I personally believe that money can buy happiness but not all happiness can be bought by money. In today's society I believe it is unrealistic to say that money can't buy happiness, because lets be honest, money is everything in the capitalist world of the usa (also many other parts of the world), without money a person is as good as done. There are very low chances of surviving in this world without money. Money is able to buy a good life which in turn can lead to happiness.
To an extent it does. Money buys a secure future. With money people are able to acquire better education and thus better jobs. Those with money do not have to worry about living from pay check to pay check and whether a bill is not going to get paid or not. With so much on the mind stress begins to build to a point where many want to explode because they just do not know where the money is going to come from as opposed of those who have money can simply pay without worrying where the money is going to come from.
Happiness is something that is felt..It is a feeling and it cannot be bought with money.... For example say a person is very rich but has cancer or is going to lose one of his body parts and that person is ready to pay any amount of money to save himself but the doctor says its impossible for him to survive..How will he be happy even after having so much money..? Another example is that if a person is depressed because of family problem and has no peace in his mind how can that money bring him happiness ..Wat he needs to make him happy is some support and his problems to vanish..I hope whoever is reading this understands my point
A helping hand to those in need to lead a happy life brings joy to both parties
In the area of community service voluntary work at old folks home..Hospices as well as rural schools adds to real happiness
It makes you realize we are all members of a larger community regardless of race language or religion
The answer is, Yes and No. Money can buy happiness for a short amount of time, an example is if you buy a video game which makes you happy won't last forever. Someone you'll get bored of it.
Looking back over my life, I think there have only been moments when I felt "happy," whatever "happy" is. This happiness may have sometimes had something to do with getting hold of some money, but the money itself never bought much happiness, although it bought comfort and security and a very few possessions that were satisfying to own. Schopenhauer, my favorite philosopher, says that happiness is an illusion, or "chimerical." He believed that what was of primary importance in life was the avoidance of pain. Bernie Madoff is a good example of a man who thought money could buy happiness. Instead it bought him a lot of unhappiness. Pip, the hero of Great Expectations, believed that money could buy him happiness by getting him into higher society and enabling him to marry Estella, a girl who had been specifically trained to make men unhappy. Miss Havisham in Dickens' great novel had a lot of money but it certainly didn't buy her happiness.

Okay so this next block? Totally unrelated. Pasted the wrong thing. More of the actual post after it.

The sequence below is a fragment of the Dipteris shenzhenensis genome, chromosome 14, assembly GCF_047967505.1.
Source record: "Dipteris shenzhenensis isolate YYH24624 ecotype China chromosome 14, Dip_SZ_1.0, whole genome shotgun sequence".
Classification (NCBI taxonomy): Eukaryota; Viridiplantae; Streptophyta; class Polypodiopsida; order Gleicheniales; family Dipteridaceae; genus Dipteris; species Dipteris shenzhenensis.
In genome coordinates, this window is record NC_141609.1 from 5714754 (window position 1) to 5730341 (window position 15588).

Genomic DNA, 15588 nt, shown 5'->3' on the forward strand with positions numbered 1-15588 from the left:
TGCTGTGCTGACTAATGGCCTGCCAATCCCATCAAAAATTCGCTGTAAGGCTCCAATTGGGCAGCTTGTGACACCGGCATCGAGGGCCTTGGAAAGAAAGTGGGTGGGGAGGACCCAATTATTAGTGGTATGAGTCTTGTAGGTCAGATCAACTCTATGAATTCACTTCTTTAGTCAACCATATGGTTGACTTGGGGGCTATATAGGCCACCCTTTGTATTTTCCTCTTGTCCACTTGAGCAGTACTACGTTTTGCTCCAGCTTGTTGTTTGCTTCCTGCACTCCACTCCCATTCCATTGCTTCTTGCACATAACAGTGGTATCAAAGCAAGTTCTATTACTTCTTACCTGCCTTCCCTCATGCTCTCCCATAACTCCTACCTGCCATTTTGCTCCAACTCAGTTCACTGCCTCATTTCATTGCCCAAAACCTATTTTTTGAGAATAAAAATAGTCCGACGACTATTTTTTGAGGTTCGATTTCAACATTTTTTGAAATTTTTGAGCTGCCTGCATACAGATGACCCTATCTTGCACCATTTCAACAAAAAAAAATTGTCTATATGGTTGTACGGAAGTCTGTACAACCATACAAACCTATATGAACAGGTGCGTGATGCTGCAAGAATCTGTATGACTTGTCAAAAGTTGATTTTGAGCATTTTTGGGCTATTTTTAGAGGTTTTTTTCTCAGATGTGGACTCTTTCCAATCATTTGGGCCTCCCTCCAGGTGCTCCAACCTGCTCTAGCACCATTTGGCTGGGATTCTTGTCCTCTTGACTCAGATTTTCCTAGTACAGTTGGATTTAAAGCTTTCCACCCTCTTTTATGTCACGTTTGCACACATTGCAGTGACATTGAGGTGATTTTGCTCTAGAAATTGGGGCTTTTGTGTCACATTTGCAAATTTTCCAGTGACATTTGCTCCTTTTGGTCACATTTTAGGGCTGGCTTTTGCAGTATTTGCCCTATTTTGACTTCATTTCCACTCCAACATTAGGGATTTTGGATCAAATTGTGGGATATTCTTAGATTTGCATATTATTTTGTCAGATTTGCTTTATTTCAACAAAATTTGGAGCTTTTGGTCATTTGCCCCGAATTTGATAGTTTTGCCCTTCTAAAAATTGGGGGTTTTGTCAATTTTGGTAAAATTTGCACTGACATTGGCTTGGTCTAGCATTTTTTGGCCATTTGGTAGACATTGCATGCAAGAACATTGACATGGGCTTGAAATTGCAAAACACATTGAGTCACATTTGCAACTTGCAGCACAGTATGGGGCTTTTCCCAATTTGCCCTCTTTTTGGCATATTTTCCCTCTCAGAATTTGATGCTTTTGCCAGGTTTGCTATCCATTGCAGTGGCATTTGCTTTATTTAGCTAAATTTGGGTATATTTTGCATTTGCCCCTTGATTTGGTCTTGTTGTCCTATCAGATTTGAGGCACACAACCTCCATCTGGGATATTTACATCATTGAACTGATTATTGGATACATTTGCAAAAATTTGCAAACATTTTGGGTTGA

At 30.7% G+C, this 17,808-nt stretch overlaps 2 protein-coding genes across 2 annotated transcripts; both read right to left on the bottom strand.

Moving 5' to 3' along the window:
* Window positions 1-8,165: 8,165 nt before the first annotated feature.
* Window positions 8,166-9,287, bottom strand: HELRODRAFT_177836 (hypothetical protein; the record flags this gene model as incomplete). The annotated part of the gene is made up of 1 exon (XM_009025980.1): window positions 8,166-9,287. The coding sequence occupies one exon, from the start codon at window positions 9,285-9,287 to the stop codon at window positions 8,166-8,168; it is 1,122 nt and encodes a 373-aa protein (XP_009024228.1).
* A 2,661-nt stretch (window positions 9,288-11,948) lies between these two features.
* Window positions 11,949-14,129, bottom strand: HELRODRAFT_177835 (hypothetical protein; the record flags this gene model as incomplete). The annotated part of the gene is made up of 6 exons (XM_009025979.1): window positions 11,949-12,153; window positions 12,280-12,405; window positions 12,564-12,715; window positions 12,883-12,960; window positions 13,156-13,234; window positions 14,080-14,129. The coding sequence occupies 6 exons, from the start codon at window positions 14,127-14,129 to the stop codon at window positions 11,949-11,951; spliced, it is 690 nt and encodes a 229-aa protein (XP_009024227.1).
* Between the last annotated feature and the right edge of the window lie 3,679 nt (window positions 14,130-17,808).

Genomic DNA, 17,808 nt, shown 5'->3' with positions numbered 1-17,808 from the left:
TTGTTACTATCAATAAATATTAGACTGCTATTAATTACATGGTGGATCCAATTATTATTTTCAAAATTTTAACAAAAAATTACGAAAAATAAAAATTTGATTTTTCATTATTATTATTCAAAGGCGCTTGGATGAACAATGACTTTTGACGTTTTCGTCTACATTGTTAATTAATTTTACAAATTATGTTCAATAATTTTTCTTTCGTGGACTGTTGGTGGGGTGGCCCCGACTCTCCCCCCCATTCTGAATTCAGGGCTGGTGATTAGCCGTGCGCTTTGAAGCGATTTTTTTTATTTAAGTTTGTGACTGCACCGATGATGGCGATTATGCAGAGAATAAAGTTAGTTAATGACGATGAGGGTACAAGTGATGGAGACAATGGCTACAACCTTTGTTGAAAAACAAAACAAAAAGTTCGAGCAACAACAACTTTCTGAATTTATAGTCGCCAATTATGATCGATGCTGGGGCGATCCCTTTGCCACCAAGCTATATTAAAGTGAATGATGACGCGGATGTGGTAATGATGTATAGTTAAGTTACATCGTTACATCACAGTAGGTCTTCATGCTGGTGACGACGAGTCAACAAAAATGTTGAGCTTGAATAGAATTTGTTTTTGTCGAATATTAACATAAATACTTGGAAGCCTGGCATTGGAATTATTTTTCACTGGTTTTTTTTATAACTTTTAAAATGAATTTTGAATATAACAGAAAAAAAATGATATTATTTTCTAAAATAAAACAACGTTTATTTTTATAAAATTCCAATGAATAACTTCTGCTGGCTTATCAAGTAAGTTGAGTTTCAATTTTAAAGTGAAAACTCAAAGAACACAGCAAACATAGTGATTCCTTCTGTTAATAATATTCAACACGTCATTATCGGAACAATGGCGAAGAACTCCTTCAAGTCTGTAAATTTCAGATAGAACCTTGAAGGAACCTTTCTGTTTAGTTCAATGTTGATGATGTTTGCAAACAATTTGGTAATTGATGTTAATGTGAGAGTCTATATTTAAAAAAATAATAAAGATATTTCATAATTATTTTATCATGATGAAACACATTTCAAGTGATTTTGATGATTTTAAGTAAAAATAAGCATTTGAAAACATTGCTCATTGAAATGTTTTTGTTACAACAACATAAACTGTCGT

Here is a pertinent quote from Schopenhauer:
Accordingly, if the characteristic feature of the first half of life is an unsatisfied longing for happiness, that of the second is a dread of misfortune. For with it there has more or less clearly dawned on us the knowledge that all happiness is chimerical, whereas all suffering is real. Therefore we, or at any rate the more prudent among us, now aspire to mere painlessness and an undisturbed state rather than to pleasure. When in my young days there was a ring at the door, I was pleased, for I thought, “now it might come”; but in later years on the same occasion my feelings were rather akin to dread and I thought “here it comes”
Schopenhauer, “On the Different Periods of Life”
All suffering is certainly real. I am reminded of Buddha's Four Noble Truths, the first of which is: "All lives, from birth to death, are filled with suffering." The Second Noble Truth is: "This suffering is caused by a craving for worldly things."